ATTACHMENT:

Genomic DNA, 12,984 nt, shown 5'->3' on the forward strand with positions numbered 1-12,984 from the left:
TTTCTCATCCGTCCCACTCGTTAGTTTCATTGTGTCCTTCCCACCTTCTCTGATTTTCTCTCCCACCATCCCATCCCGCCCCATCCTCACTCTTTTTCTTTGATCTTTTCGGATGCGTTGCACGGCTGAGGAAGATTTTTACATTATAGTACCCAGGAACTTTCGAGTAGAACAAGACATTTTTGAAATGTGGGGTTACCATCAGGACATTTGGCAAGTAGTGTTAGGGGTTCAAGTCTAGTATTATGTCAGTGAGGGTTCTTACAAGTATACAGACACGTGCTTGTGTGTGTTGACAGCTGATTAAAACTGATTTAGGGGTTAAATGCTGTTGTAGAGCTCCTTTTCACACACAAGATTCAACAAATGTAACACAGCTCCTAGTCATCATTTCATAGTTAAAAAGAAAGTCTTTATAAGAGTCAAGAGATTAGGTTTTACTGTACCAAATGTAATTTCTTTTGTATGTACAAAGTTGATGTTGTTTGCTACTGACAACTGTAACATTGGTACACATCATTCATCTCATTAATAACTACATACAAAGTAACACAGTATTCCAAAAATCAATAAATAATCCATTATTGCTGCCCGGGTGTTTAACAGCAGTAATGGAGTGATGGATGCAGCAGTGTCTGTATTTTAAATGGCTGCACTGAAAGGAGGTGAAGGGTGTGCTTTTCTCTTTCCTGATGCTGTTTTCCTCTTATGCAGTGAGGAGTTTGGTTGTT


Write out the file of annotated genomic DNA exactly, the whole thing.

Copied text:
Genomic DNA, 12,984 nt, shown 5'->3' on the forward strand with positions numbered 1-12,984 from the left:
TTTCTCATCCGTCCCACTCGTTAGTTTCATTGTGTCCTTCCCACCTTCTCTGATTTTCTCTCCCACCATCCCATCCCGCCCCATCCTCACTCTTTTTCTTTGATCTTTTCGGATGCGTTGCACGGCTGAGGAAGATTTTTACATTATAGTACCCAGGAACTTTCGAGTAGAACAAGACATTTTTGAAATGTGGGGTTACCATCAGGACATTTGGCAAGTAGTGTTAGGGGTTCAAGTCTAGTATTATGTCAGTGAGGGTTCTTACAAGTATACAGACACGTGCTTGTGTGTGTTGACAGCTGATTAAAACTGATTTAGGGGTTAAATGCTGTTGTAGAGCTCCTTTTCACACACAAGATTCAACAAATGTAACACAGCTCCTAGTCATCATTTCATAGTTAAAAAGAAAGTCTTTATAAGAGTCAAGAGATTAGGTTTTACTGTACCAAATGTAATTTCTTTTGTATGTACAAAGTTGATGTTGTTTGCTACTGACAACTGTAACATTGGTACACATCATTCATCTCATTAATAACTACATACAAAGTAACACAGTATTCCAAAAATCAATAAATAATCCATTATTGCTGCCCGGGTGTTTAACAGCAGTAATGGAGTGATGGATGCAGCAGTGTCTGTATTTTAAATGGCTGCACTGAAAGGAGGTGAAGGGTGTGCTTTTCTCTTTCCTGATGCTGTTTTCCTCTTATGCAGTGAGGAGTTTGGTTGTT